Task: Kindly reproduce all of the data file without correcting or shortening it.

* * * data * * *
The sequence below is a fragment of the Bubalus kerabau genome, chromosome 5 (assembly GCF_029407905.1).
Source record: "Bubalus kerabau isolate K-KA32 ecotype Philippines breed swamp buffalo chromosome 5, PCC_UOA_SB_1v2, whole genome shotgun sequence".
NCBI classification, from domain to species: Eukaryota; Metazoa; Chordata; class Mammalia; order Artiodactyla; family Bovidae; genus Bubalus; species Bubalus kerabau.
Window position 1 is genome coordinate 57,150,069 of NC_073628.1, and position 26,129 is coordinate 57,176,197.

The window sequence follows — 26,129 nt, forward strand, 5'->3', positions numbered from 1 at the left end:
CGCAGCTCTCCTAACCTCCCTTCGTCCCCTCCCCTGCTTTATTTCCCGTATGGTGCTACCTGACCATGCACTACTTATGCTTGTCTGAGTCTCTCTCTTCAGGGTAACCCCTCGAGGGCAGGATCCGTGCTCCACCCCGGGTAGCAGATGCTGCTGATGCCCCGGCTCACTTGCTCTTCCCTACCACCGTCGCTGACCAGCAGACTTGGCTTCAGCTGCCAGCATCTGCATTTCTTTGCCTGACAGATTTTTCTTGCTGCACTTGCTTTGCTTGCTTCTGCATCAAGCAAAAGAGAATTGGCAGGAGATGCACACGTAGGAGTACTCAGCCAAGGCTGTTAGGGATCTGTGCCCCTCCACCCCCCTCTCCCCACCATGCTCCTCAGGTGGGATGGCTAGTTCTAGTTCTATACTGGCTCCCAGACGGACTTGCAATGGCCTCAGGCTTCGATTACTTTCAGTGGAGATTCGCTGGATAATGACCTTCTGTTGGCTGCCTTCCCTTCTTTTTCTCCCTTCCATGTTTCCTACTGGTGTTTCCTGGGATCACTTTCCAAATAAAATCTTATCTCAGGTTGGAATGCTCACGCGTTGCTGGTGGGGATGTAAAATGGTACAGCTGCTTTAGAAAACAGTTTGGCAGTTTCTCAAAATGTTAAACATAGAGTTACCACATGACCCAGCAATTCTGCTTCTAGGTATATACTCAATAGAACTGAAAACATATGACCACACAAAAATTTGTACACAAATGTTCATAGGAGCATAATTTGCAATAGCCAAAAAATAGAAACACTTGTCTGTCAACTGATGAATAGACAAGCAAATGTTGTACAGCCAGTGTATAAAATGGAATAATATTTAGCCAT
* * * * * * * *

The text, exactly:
The sequence below is a fragment of the Bubalus kerabau genome, chromosome 5 (assembly GCF_029407905.1).
Source record: "Bubalus kerabau isolate K-KA32 ecotype Philippines breed swamp buffalo chromosome 5, PCC_UOA_SB_1v2, whole genome shotgun sequence".
NCBI classification, from domain to species: Eukaryota; Metazoa; Chordata; class Mammalia; order Artiodactyla; family Bovidae; genus Bubalus; species Bubalus kerabau.
Window position 1 is genome coordinate 57,150,069 of NC_073628.1, and position 26,129 is coordinate 57,176,197.

The window sequence follows — 26,129 nt, forward strand, 5'->3', positions numbered from 1 at the left end:
CGCAGCTCTCCTAACCTCCCTTCGTCCCCTCCCCTGCTTTATTTCCCGTATGGTGCTACCTGACCATGCACTACTTATGCTTGTCTGAGTCTCTCTCTTCAGGGTAACCCCTCGAGGGCAGGATCCGTGCTCCACCCCGGGTAGCAGATGCTGCTGATGCCCCGGCTCACTTGCTCTTCCCTACCACCGTCGCTGACCAGCAGACTTGGCTTCAGCTGCCAGCATCTGCATTTCTTTGCCTGACAGATTTTTCTTGCTGCACTTGCTTTGCTTGCTTCTGCATCAAGCAAAAGAGAATTGGCAGGAGATGCACACGTAGGAGTACTCAGCCAAGGCTGTTAGGGATCTGTGCCCCTCCACCCCCCTCTCCCCACCATGCTCCTCAGGTGGGATGGCTAGTTCTAGTTCTATACTGGCTCCCAGACGGACTTGCAATGGCCTCAGGCTTCGATTACTTTCAGTGGAGATTCGCTGGATAATGACCTTCTGTTGGCTGCCTTCCCTTCTTTTTCTCCCTTCCATGTTTCCTACTGGTGTTTCCTGGGATCACTTTCCAAATAAAATCTTATCTCAGGTTGGAATGCTCACGCGTTGCTGGTGGGGATGTAAAATGGTACAGCTGCTTTAGAAAACAGTTTGGCAGTTTCTCAAAATGTTAAACATAGAGTTACCACATGACCCAGCAATTCTGCTTCTAGGTATATACTCAATAGAACTGAAAACATATGACCACACAAAAATTTGTACACAAATGTTCATAGGAGCATAATTTGCAATAGCCAAAAAATAGAAACACTTGTCTGTCAACTGATGAATAGACAAGCAAATGTTGTACAGCCAGTGTATAAAATGGAATAATATTTAGCCAT